There is one barrier to size inclusivity that is so simple – so fundamental – that no change seems possible without first addressing it: the simple fact that clothes are made small. Many luxury brands don’t stock higher than a UK size 14.

There is also the issue of sample sizes. To cut a long story short, models need to fit into the clothes that brands send to shoots and shows, and if those clothes are very, very small, then the models need to be very, very small. The industry standard for sample sizes is typically quoted as 34-inch chest, 24-inch waist and 34-inch hip, requiring models to be a UK size 4-6. The official reason given for this is economic: it is simply cheaper to create a collection that uses as little material as possible. It is the job of the model, therefore, to fit the clothes – not the other way around.

But many in the industry are getting tired of this damaging mindset. In 2020, stylist Fran Burns posted an image of a model wearing a pair of ill-fitting trousers by the famously skinny-centric brand Celine with the caption, 'Can we make our sample sizes bigger, please?' In 2022, she re-posted the same photo: 'It’s been nearly 18 months since I shared my feelings on sample sizing and the singular view of beauty maintained by the fashion industry. Has anything changed – not really.'

The reality is that, ultimately, the buck stops with brands. If clothes for bigger women don’t exist, then, even with all the goodwill in the world, there’s very little that casting directors can do. A lack of runway representation may then impact extended-size offerings in retailers, both at luxury brands and on the high street (which takes its cues from these aspirational houses), creating a vicious circle of exclusion and the unhealthy pursuit of thinness.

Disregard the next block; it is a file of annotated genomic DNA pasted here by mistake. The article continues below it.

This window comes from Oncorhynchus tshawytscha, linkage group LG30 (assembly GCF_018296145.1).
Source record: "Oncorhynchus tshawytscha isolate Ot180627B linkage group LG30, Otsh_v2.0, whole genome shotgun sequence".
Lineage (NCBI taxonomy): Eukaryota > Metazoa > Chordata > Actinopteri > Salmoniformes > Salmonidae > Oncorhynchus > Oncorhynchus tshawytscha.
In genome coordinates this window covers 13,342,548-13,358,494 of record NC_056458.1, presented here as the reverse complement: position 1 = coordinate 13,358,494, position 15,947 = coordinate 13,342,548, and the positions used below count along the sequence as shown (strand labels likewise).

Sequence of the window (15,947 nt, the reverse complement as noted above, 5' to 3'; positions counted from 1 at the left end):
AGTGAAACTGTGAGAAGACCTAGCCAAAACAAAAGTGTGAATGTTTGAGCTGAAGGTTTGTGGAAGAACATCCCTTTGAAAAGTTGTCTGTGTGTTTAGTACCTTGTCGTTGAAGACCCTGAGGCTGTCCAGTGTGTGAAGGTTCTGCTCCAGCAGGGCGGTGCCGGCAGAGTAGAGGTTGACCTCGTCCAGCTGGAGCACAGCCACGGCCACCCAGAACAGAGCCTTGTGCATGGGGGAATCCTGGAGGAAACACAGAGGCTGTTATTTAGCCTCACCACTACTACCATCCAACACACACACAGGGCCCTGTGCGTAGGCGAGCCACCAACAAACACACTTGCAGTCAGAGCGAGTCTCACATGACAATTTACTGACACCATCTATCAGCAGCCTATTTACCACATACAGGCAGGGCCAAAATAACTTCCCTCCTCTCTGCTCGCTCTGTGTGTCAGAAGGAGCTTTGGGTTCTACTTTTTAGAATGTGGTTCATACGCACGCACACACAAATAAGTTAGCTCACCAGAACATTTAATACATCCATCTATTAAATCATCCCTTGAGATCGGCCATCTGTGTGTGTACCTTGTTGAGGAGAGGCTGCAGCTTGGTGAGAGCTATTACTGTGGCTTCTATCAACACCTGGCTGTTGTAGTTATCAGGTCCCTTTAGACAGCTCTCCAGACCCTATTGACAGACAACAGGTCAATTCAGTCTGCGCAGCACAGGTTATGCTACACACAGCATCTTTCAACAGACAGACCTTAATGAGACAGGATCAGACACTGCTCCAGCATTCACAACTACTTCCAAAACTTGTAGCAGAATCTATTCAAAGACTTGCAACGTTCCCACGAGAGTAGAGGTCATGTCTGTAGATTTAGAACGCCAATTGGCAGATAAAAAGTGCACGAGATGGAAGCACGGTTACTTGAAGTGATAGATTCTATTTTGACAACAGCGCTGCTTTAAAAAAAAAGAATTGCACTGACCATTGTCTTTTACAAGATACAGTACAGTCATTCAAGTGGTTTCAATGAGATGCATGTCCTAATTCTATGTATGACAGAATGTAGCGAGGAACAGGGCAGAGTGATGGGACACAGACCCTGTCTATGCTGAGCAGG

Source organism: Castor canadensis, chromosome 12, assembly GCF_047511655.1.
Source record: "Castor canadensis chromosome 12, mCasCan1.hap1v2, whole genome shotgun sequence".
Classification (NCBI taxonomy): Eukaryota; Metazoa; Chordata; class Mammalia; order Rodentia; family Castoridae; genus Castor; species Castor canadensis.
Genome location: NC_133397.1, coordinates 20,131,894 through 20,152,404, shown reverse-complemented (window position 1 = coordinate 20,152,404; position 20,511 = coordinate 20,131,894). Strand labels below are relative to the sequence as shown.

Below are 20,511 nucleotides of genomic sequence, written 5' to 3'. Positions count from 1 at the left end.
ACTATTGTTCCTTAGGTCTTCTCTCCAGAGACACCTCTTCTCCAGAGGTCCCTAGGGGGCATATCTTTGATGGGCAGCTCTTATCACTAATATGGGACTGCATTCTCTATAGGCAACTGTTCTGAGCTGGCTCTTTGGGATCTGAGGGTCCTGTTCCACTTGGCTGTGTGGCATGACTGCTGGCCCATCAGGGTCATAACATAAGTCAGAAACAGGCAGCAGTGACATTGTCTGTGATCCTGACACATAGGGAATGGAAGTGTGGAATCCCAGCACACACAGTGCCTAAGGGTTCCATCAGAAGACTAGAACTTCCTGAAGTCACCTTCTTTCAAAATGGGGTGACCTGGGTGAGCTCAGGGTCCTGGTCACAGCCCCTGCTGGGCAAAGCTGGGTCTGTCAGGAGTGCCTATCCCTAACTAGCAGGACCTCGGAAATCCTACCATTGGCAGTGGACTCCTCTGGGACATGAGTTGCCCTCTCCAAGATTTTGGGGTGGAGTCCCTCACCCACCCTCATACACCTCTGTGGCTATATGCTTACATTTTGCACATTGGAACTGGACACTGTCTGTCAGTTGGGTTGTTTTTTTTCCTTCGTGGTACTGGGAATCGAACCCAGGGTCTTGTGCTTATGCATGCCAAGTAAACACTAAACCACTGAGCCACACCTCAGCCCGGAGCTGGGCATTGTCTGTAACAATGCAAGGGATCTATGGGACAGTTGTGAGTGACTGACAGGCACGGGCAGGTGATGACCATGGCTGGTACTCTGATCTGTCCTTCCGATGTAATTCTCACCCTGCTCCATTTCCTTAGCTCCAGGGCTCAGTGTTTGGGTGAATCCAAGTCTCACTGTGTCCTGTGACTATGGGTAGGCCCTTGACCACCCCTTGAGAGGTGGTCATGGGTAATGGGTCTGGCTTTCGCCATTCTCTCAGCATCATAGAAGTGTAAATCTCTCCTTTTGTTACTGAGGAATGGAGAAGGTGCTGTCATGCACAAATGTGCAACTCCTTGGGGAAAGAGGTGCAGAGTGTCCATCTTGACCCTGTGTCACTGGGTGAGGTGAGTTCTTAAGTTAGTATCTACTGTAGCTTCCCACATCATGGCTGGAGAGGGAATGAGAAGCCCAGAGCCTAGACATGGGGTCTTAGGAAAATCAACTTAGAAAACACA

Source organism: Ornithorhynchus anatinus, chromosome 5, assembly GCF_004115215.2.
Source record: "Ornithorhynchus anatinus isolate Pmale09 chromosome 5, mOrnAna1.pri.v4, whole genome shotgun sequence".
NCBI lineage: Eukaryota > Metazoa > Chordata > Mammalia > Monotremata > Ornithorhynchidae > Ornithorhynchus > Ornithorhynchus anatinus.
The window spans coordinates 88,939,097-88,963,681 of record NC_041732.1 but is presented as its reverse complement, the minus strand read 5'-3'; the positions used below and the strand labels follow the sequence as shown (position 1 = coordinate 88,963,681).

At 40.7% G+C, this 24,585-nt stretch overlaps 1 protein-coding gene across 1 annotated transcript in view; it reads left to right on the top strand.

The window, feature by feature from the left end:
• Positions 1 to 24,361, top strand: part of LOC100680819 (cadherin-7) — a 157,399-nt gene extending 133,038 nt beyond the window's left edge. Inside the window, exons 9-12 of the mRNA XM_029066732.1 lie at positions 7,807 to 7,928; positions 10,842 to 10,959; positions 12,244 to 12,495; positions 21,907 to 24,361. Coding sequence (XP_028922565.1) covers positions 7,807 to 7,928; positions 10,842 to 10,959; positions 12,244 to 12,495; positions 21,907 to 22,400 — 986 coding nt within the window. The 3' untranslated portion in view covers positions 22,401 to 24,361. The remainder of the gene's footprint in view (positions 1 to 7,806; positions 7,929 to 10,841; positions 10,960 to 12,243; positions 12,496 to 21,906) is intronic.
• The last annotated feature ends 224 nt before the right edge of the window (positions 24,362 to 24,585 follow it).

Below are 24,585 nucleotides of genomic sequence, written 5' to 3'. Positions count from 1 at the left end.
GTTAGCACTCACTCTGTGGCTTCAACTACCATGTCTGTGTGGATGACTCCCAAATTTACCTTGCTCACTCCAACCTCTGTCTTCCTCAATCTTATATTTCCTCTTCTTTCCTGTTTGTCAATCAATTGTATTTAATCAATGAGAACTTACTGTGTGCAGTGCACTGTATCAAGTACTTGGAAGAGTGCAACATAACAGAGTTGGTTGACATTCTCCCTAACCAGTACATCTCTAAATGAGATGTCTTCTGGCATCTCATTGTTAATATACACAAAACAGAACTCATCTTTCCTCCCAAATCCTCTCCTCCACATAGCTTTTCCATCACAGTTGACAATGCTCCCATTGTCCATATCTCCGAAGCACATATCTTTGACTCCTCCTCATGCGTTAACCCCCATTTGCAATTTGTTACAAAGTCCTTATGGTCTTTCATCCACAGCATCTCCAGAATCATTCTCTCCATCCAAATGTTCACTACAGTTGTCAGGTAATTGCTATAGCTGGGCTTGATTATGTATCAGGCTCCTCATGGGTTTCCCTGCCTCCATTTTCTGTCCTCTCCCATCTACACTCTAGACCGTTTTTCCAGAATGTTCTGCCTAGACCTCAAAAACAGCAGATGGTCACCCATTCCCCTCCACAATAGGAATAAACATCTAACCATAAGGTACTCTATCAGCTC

As is so often the case, it is smaller brands and younger designers that are bucking the trend – brands like SS Daley and Sinead O’Dwyer. But it should be legacy houses, with their huge resources, that bear the brunt of the financial commitment required to extend sizing. When you consider that the average size in the UK is 16, and that the plus-size market was valued at $276 billion in 2022, that they haven’t already is something of a mystery.

I’m not expecting to see many plus-size bodies on the runway this week – the world of haute couture is even more rarefied and unattainable than ready-to-wear. But I hold out hope that, in the future, diversity will be the norm rather than the exception, both on the runways and the racks.